Electrically powered trucks will largely replace conventional trucks in large parts of the world within the next 15 years. As early as 2030, zero emission vehicles (ZEVs) powered by batteries or fuel cells will account for one-third of all trucks in Europe, North America and Greater China. By 2035, their share in these markets will rise to around 70%. The change is being accelerated by increasingly strict regulatory requirements and simultaneously decreasing total cost of ownership (TCO) for ZEVs. In Europe, the war in Ukraine is also increasing the pressure for transformation: many governments are currently realigning their energy policies and reducing their dependence on fossil fuels.
In the US, EU, and Greater China, we expect a electric truck market diffusion dominance from 2035 with ~70%
Battery electric trucks outperform internal combustion engine technology reaching a cost advantage of ~30% in 2030
Electric vehicle volume requires a quick ramp-up of the new infrastructure network translating into ~2,000 stations by 2035
BET and FCT technology are regarded as competitive technologies for the future due to decreasing vehicle costs, declining energy prices and public acceptance – the competitiveness of overhead catenary hybrid trucks (CAT) and synthetic fuel-powered ICE trucks (SYT) is questionable: for CAT, high upfront investments paired with underutilization of infrastructure is expected, while SYT requires high primary energy investments. Alternative powertrains translate into additional vehicle costs of approximately €90k for long-haul BET and FCT in 2030 – the cost gap shrinks over time, with medium-duty BET coming close to ICE costs by 2035.
Direct use of electricity in electric motor for propulsion, ander battery used as energy storage
Fuel cell to transfer hydrogen into electricity to be used in electric motor for propulsion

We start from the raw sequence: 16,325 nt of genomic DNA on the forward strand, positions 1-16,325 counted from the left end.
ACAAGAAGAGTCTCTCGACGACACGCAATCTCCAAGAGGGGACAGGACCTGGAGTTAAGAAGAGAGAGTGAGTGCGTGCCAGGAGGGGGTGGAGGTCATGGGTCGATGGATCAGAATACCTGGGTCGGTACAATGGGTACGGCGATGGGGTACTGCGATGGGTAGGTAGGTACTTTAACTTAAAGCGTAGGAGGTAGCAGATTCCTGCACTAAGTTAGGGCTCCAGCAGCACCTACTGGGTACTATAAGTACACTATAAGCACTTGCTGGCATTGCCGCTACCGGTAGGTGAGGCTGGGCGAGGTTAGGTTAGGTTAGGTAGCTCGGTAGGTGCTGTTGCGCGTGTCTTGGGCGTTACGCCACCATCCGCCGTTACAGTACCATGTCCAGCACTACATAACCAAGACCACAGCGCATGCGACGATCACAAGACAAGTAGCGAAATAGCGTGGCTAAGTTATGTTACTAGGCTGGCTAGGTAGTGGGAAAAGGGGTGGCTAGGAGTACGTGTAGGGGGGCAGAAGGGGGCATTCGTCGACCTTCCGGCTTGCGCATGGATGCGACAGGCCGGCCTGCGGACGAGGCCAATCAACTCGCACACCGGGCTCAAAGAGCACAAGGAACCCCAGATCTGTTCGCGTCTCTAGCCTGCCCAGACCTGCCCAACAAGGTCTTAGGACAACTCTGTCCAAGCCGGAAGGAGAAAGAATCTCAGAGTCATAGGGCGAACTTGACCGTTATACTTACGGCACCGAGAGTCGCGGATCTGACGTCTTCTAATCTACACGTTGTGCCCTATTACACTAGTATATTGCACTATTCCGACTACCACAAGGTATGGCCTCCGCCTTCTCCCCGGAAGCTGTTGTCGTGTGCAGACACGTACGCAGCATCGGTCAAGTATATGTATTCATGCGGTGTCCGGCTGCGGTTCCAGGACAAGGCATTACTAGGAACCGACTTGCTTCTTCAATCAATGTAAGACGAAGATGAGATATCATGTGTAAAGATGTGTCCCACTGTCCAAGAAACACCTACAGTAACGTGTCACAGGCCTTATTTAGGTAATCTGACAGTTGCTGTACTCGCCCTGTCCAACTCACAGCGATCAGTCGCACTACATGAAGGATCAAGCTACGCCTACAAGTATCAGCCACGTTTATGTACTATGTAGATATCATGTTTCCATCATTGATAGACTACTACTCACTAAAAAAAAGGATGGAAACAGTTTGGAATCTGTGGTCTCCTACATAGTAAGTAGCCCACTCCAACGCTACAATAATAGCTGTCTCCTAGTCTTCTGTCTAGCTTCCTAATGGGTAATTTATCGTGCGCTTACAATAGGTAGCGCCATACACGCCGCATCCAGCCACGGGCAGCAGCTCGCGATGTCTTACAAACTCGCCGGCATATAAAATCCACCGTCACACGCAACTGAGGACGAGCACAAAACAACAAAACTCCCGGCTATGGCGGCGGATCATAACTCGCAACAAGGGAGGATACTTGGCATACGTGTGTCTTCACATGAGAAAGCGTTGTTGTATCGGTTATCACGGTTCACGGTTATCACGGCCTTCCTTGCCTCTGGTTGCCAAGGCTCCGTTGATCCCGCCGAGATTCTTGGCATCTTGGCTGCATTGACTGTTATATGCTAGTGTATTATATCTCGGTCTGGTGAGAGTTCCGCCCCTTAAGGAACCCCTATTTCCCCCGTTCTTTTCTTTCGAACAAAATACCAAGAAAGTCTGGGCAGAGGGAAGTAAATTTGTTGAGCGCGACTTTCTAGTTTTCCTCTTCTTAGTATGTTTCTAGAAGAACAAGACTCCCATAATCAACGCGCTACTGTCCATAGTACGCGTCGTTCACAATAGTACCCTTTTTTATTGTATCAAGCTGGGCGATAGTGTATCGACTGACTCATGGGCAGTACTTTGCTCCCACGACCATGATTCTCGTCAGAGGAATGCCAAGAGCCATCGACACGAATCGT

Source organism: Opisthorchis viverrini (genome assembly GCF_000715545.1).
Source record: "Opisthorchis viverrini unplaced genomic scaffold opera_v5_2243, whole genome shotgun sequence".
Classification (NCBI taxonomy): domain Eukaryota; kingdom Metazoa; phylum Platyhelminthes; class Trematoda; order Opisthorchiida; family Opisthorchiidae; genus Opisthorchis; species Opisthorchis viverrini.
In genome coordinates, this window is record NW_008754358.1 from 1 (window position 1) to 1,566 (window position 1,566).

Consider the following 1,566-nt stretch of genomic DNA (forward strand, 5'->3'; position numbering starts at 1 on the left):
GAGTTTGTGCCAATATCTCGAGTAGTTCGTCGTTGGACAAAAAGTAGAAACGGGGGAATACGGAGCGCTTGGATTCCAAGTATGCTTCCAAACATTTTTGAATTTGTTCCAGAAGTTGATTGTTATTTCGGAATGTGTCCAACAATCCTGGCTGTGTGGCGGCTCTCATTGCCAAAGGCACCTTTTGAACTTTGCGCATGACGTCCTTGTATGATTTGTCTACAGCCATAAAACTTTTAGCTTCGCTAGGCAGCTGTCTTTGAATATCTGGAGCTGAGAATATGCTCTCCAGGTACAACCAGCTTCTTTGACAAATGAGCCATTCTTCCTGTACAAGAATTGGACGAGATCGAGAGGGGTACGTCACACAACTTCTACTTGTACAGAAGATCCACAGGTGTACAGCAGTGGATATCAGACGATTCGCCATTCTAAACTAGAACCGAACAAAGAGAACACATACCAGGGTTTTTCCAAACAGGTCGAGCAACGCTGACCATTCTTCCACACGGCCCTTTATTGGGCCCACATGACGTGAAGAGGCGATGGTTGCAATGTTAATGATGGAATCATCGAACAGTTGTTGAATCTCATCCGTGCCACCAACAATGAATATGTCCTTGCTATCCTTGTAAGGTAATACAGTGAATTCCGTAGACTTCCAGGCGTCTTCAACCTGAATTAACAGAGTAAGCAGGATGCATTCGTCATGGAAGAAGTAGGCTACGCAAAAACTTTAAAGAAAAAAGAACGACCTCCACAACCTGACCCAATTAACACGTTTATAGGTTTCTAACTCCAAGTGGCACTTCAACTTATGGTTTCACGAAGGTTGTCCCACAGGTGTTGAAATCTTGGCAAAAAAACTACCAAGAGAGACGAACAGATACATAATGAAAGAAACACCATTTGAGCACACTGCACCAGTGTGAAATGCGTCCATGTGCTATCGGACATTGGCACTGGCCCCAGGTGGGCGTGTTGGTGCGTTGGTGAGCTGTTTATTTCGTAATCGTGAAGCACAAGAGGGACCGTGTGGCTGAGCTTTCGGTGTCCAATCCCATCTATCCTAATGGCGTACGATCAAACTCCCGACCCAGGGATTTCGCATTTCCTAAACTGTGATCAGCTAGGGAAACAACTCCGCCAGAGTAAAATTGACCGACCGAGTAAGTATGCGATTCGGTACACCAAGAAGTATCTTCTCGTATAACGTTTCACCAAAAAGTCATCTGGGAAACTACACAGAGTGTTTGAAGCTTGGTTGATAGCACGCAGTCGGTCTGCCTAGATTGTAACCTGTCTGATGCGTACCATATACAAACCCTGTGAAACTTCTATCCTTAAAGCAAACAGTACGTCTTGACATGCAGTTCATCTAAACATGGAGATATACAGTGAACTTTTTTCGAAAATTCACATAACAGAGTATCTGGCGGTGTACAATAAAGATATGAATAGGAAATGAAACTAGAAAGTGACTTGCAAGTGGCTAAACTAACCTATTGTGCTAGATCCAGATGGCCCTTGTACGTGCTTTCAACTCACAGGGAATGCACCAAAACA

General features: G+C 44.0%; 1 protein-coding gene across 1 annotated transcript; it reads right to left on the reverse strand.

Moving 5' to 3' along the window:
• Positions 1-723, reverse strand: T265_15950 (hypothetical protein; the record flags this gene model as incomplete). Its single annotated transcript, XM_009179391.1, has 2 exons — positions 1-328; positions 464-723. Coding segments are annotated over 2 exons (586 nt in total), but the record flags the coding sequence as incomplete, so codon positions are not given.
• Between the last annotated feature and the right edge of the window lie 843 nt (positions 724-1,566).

Small battery used as energy storage, as main energy is transferred via catenary
Conversion of electricity into carbonaceous fuel or “synthetic fuel”; internal combustion engine used for propulsion
The build-up of public truck charging infrastructure is required now
Different options are available to enable alternative powertrains for truck traffic: high-performance highway charging, low speed overnight depot charging or hydrogen refueling stations (HRS).
Expected BET volume rise by 2025 requires action to build up a pilot charging network by 2023 and up to 120 megawatt charging systems (MCS) stations by 2025 to enable an area-coverage network – with total investment up to €1bn.
In the long-term, further ramp-up of charging and refueling infrastructures is required capacity-wise. In Europe, a high-demand scenario needs 1,800 charging parks and additional 600 pure overnight parks with a required investment of up to ~€36bn.
Battery electric trucks outperform internal combustion engines from 2025 onwards when it comes to total cost of ownership
By reaching a cost advantage of 26-34% in 2030, fuel cell trucks achieve TCO competitiveness versus ICE.
Among the elements analyzed, TCO is to a large extent driven by energy costs – variances in future energy prices result into TCO shifts of up to ± 14 €-ct/km change versus the base scenario.
The electricity price corridor of 16.2-28.8 €-ct/kWh for BET charging is mainly driven by political-economic factors, energy demand size and infrastructure mark-up – fleets with ambitions for electrification have to mitigate electricity price risks in the short-term.
In 2030, we expect 25-35% of BET/FCT production in the triad markets, which translates into ~200k units in North America and Europe respectively, ~500k units in Greater China – BET/FCT share increases to ~70% in 2035.
Electrification is mainly driven by TCO and regulation, with Europe and Greater China as front runners – charging infrastructure readiness is a key prerequisite for ramp-up.
Increasing ZEV diffusion and battery capacities result in a significant truck battery demand of ~170GWh in Europe by 2035, >800 GWh in the triad markets.
Since zero-emission trucks will make up a third of the European market by the end of this decade, OEMs need to:
Andreas Thalmair, Tobias Kasseroler, Steven Van Arsdale and Lorenz Kehrbein also contributed to this report.